"When you're talking about fire resistance, there's three different ways it can fail. You can allow the fire to pass through the surface and spread to the level above and below; that would be called an integrity failure," Johnson says. There's a second type of failure, which is an insulation failure; if it gets too hot on the opposite side of the floor, on the opposite side of the wall, you can actually ignite something on the other side. It needs to have a certain amount of insulating quality. The last thing is the structural performance, making sure it has enough strength to support the loads for the required amount of time.

"The way the charring works is that it solves two out of those three in one behavior. Basically … [when] you have ignition on the timber surface, it'll burn, but the spent timber will form this charred layer. It's like charcoal. That charred layer insulates the structure, and the occupants on the other side, creating a fire barrier."

Having passed the load test, the SOM team will move on to testing their other calculations, beginning with a fire test. If it continues to pass, the Timber Tower will be realistic from an engineering standpoint. But to become a building, it has to be realistic from an economic standpoint as well.

One argument for the Timber Tower, and increased use of taller wood buildings in the United States more generally, is environmental impact. It's not just a renewable material; it's a carbon sink. SOM estimates that it would cut the building's embodied carbon footprint—all the carbon used to build the building, from extracting and making the materials, to transporting it, to building—by 60 to 75 percent. Bridport House is an example of how embodied-carbon savings compare to savings created by making a building more efficient in how it uses carbon once it's built:

Analysis undertaken by the company, working with the Centre for Sustainable Development at the University of Cambridge, calculated had the building been of conventional reinforced concrete frame, the materials required would have incurred an additional 892 tonnes of carbon.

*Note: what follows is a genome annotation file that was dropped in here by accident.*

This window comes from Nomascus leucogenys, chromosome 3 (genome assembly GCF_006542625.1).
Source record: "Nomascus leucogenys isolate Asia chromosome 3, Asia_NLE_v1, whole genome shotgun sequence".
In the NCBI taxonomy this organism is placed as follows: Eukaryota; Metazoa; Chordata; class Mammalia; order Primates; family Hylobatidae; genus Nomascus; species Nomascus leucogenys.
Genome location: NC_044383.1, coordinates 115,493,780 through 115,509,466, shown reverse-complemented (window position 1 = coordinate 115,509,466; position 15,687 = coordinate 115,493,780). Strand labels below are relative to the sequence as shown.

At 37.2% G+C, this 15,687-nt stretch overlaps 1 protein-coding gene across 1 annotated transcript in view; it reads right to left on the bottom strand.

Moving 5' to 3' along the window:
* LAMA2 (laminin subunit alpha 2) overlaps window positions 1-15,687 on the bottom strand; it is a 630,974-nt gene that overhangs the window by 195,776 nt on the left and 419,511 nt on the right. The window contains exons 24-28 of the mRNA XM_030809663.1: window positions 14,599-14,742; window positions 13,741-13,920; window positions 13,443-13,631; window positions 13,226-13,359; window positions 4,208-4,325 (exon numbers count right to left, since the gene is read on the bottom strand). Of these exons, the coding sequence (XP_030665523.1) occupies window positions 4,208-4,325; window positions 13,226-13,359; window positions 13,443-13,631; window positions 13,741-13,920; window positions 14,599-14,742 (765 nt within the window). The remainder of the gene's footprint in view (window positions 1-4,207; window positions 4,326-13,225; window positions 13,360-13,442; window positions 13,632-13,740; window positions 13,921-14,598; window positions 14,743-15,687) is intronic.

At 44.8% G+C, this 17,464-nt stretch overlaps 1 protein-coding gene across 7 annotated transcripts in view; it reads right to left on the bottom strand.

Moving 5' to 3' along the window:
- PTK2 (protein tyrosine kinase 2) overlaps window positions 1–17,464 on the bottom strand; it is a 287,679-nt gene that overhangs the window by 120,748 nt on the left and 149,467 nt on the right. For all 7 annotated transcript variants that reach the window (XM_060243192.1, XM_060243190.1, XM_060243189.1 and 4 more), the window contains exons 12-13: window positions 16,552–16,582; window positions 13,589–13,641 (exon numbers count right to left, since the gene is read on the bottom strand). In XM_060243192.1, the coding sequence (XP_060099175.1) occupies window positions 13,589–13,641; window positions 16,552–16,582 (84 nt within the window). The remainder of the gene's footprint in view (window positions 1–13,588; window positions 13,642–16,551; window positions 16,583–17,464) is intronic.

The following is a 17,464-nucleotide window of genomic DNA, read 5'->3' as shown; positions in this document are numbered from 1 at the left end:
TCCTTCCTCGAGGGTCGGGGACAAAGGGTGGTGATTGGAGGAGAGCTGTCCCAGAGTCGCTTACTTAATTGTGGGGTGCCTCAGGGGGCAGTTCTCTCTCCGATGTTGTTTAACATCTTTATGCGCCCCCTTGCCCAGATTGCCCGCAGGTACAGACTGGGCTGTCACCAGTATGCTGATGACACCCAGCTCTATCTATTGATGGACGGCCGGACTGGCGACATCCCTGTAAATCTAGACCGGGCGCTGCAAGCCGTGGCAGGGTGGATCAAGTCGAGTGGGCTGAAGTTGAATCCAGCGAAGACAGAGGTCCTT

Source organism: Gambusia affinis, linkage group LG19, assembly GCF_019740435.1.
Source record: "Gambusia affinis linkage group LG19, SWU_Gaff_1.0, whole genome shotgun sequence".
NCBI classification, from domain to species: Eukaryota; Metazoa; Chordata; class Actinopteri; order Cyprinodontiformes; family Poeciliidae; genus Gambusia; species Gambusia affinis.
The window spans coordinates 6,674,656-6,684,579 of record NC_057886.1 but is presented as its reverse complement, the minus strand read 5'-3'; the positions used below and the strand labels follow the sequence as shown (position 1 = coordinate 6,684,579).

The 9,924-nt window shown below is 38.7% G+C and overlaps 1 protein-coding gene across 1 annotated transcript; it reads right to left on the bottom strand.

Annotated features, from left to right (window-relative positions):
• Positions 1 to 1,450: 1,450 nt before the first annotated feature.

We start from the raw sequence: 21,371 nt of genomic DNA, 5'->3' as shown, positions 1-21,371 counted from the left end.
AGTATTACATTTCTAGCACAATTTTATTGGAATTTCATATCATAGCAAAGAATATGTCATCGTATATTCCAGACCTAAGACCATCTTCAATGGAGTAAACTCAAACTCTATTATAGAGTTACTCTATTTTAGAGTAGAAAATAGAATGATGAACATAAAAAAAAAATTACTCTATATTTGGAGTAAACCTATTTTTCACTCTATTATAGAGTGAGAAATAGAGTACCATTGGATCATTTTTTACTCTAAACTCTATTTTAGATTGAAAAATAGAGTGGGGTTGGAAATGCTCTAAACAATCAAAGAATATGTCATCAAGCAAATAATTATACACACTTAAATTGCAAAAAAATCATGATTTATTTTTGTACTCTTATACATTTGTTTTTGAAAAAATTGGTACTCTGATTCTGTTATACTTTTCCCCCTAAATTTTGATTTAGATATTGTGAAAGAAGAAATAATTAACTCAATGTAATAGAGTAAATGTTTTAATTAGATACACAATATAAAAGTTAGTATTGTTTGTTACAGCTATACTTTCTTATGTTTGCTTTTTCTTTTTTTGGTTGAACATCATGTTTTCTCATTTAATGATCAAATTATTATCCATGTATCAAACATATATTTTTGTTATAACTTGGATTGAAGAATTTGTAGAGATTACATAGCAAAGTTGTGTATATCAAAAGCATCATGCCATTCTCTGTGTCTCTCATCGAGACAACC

The amount is equivalent to 12 years of operational energy required to heat and light all the dwellings at Bridport House; alternatively it would take 61 years to save the same amount of carbon as the planning requirement of 20 per cent renewables.

When the sequestered carbon locked up in the 1,576 m3 timber structure is added to the carbon avoided, the total figure is 2,113 tonnes of carbon – equivalent to 29 years of operational energy; with 20 per cent renewable energy, it would take 144 years to save the same amount of carbon.

This is why the Department of Agriculture threw a bit of money at the industry in the form of a wood-building contest, minimum 10 stories, last year. It had backing from two lumber groups, because it would benefit them as well; the domestic CLT industry is virtually non-existent. One U.S. firm is making architectural CLT, and two in Canada. It's use in buildings in the U.S. is also rare, though if you caught the Miesian wood pavilion as part of last year's Architecture Biennial, that was made from CLT.

But the technology, even scaled up, could have economic benefits in and of itself. Because it's light, foundations don't have to be as substantial; Bridport House is twice as tall as its predecessor but only 10 percent heavier. It could save money where earthquakes are a risk as well. "Another good example is if you have a building that's in a high-seismic zone, you might utilize a concrete core," Johnson says. "Well, if you have a lightweight building, just like it reduces weight on the foundation, it also reduces the seismic mass. So you end up saving all this cost and complexity in your core walls."

And it could be more efficient to build, as prefabrication can be done offsite while construction begins onsite, and then the project can be done with less labor onsite; Bridport House took about half the time of a concrete building. An AIA-led study found a 20 percent reduction in construction schedules, although the cost effectiveness was just a four percent savings across their sample.

But that could change. "When it comes down to costing these things, it's a little bit of a challenge, because the amount of material and where it comes from is still pretty scarce," Johnson says. A bigger market could mean more suppliers and reduced costs—and more contractors familiar with the technology.

"You have to make sure you have a contractor and a client that's actually committed to going through that proper exercise," Johnson says. "That's perhaps the more critical thing: When contractors aren't familiar with a building technology, there's a fear factor. 'I've never seen that, I don't know how complicated that is, what happens when it goes wrong'—they just haven't done it before. Challenging industry norms is perhaps one of the more challenging things."